Andrew Mitchell is the founder and managing partner at Brand Foundry Ventures, a consumer venture capital firm with a stake in LOLA, the maker of a 100% cotton tampon. A male venture capitalist investing in the most taboo subject for an entirely female market--makes Andrew a unicorn in the industry and a venture capitalist worth asking for insights on funding, market size and yes, investing in women.

What's the biggest mistake startups make when they start fundraising?

Investors are strategic capital! Starting with that premise, I can't stress enough, how important it is for startup founders to do their homework on venture capital firms as well as individual partners at those firms and their investment activity in the startup's space. Most entrepreneurs spend too much time trying to woo a top tier fund only to fall short (because they failed to thoroughly do their research before they took the meeting). And here's another reason for startups to do their due diligence: the Internet has exposed deal flow. There is no proprietary deal flow for VC funds anymore. All we have got going for us is the work we've done, how we've treated the founders we've invested in (or met with) and our social currency as good and resourceful human beings.

Your thoughts on investors who don't "get" a startup product, service or market?

My general rule is if someone doesn't get it right away, then they never will. Trying to convince someone will be a fool's error 90% of the time. I think most professional seed investors know in the first meeting if they would pursue this deal or not.

As it relates to market size, it's a great question and one often asked, especially when it comes to the "female" market. Entrepreneurs are building new products that today's customer actually cares about, and they are doing it quicker and providing an experience unmatched by Fortune 500 companies. They are essentially the research and development labs for those Fortune 500 companies. So the exit play is not to IPO but to be acquired. For a startup that might mean a $100 to $250 million dollar exit, rather than a billion dollar exit. For a firm like mine that is ok. Startups building a brand often have real business models, where cash flow can be used to help grow the business (and not just VC money) and this is a good business model for startups in the consumer sector.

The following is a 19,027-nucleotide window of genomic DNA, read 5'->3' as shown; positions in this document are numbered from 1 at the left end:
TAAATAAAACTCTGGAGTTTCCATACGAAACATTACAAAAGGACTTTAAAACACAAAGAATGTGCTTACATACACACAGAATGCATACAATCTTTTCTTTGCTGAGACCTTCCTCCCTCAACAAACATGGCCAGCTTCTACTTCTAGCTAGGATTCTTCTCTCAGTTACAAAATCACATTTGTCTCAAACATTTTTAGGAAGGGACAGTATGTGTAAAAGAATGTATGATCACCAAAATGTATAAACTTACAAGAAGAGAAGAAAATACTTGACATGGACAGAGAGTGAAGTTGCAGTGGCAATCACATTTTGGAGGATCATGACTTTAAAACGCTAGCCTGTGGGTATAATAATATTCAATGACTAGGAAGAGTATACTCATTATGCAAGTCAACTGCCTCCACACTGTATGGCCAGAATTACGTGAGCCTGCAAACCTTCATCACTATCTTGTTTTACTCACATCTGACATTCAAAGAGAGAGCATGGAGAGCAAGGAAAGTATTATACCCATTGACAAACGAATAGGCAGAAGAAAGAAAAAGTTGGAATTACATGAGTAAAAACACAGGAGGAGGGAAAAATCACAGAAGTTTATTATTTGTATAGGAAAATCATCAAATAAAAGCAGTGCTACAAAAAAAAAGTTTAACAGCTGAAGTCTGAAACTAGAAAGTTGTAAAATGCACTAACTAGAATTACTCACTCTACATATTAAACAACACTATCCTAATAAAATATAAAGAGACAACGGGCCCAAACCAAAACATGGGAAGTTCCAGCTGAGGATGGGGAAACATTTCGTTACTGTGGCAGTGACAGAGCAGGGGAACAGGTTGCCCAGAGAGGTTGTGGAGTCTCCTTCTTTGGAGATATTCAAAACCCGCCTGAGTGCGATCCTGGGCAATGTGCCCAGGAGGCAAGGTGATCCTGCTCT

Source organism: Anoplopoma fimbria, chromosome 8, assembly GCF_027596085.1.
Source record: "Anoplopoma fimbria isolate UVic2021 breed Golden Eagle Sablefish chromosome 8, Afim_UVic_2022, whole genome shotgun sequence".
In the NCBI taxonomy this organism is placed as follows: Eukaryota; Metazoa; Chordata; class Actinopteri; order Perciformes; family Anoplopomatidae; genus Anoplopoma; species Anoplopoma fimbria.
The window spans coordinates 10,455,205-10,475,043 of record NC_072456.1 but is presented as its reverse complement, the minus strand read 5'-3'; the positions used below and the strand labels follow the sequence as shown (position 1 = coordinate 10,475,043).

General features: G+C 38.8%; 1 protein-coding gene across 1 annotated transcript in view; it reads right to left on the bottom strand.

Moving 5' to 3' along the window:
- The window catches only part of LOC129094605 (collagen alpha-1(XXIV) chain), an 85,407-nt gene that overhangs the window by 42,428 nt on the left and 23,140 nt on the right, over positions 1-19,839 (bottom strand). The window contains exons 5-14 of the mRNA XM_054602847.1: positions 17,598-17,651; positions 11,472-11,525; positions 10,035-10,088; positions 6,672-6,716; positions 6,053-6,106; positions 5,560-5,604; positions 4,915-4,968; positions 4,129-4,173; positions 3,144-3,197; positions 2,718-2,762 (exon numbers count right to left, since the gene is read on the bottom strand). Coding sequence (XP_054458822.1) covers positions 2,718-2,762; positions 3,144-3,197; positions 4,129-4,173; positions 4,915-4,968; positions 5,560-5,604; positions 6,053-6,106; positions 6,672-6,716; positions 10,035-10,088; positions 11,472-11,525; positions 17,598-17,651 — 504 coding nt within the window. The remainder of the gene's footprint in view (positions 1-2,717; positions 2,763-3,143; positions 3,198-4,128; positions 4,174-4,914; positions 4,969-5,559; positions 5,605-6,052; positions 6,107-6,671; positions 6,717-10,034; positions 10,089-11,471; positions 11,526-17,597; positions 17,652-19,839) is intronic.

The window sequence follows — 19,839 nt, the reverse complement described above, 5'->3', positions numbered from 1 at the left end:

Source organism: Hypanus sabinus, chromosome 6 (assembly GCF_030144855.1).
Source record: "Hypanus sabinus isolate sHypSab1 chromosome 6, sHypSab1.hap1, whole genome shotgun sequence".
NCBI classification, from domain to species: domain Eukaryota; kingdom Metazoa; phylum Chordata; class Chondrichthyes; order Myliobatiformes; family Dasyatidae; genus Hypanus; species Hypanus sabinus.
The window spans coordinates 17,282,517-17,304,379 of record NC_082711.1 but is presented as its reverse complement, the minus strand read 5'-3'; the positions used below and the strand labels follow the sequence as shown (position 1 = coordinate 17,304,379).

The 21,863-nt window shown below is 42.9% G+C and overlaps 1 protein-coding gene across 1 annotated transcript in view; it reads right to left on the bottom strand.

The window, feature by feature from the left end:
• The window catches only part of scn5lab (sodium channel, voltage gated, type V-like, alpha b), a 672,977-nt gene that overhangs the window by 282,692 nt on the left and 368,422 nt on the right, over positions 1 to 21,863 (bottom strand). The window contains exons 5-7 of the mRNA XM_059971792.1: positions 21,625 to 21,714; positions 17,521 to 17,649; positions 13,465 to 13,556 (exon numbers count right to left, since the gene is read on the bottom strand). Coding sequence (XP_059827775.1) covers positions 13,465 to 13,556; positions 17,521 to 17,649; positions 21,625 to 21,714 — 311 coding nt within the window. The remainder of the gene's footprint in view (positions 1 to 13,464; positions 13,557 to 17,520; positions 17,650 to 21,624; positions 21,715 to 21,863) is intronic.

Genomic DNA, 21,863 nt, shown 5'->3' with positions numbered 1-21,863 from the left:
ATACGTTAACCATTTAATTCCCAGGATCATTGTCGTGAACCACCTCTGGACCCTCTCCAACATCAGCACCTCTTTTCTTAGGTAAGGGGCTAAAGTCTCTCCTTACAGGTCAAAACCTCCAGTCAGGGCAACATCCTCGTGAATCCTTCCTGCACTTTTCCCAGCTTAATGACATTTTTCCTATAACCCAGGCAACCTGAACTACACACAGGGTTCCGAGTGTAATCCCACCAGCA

You've invested in LOLA. When it comes to the female feminine products market, why is there so much innovation happening? What are some of the reasons for the interest on the part of VCs?

It's part of a larger consumer trend. More and more people are starting to pay attention to the ingredients being used in everyday products, so it's no surprise women have started to question the feminine care market, which has historically provided very little transparency into the ingredients in its products. And we're confident that awareness and education around the ingredients in traditional feminine care products will impact women's buying behavior for the long-term. LOLA saw an opportunity to address modern women's preferences from a product, convenience, and brand voice perspective. Our decision to invest in LOLA stemmed from our confidence that LOLA's brand proposition was highly innovative and would be a huge game-changer for women. We saw an opportunity to disrupt the $15 billion feminine care market and thought that the straightforward and relatable brand voice would resonate well with potential customers, which it has.